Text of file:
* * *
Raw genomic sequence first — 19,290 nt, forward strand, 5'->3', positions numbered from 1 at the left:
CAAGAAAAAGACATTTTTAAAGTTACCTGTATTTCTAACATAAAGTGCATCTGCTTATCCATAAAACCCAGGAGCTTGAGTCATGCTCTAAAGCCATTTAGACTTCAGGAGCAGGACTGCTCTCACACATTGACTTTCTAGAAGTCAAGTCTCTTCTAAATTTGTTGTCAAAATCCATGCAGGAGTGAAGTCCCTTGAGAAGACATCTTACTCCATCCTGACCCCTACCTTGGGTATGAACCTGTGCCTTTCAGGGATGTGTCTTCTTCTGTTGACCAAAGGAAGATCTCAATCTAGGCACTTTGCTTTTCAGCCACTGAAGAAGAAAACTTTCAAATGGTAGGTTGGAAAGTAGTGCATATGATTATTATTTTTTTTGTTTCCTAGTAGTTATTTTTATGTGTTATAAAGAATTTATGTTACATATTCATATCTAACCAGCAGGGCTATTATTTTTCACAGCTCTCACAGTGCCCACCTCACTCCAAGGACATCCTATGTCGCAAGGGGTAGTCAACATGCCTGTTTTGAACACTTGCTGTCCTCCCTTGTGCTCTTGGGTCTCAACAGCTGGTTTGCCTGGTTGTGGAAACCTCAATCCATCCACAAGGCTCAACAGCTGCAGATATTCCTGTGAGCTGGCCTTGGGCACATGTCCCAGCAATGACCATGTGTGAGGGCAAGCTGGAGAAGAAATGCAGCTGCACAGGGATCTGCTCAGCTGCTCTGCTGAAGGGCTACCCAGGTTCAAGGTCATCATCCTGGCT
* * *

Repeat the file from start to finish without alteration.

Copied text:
Raw genomic sequence first — 19,290 nt, forward strand, 5'->3', positions numbered from 1 at the left:
CAAGAAAAAGACATTTTTAAAGTTACCTGTATTTCTAACATAAAGTGCATCTGCTTATCCATAAAACCCAGGAGCTTGAGTCATGCTCTAAAGCCATTTAGACTTCAGGAGCAGGACTGCTCTCACACATTGACTTTCTAGAAGTCAAGTCTCTTCTAAATTTGTTGTCAAAATCCATGCAGGAGTGAAGTCCCTTGAGAAGACATCTTACTCCATCCTGACCCCTACCTTGGGTATGAACCTGTGCCTTTCAGGGATGTGTCTTCTTCTGTTGACCAAAGGAAGATCTCAATCTAGGCACTTTGCTTTTCAGCCACTGAAGAAGAAAACTTTCAAATGGTAGGTTGGAAAGTAGTGCATATGATTATTATTTTTTTTGTTTCCTAGTAGTTATTTTTATGTGTTATAAAGAATTTATGTTACATATTCATATCTAACCAGCAGGGCTATTATTTTTCACAGCTCTCACAGTGCCCACCTCACTCCAAGGACATCCTATGTCGCAAGGGGTAGTCAACATGCCTGTTTTGAACACTTGCTGTCCTCCCTTGTGCTCTTGGGTCTCAACAGCTGGTTTGCCTGGTTGTGGAAACCTCAATCCATCCACAAGGCTCAACAGCTGCAGATATTCCTGTGAGCTGGCCTTGGGCACATGTCCCAGCAATGACCATGTGTGAGGGCAAGCTGGAGAAGAAATGCAGCTGCACAGGGATCTGCTCAGCTGCTCTGCTGAAGGGCTACCCAGGTTCAAGGTCATCATCCTGGCT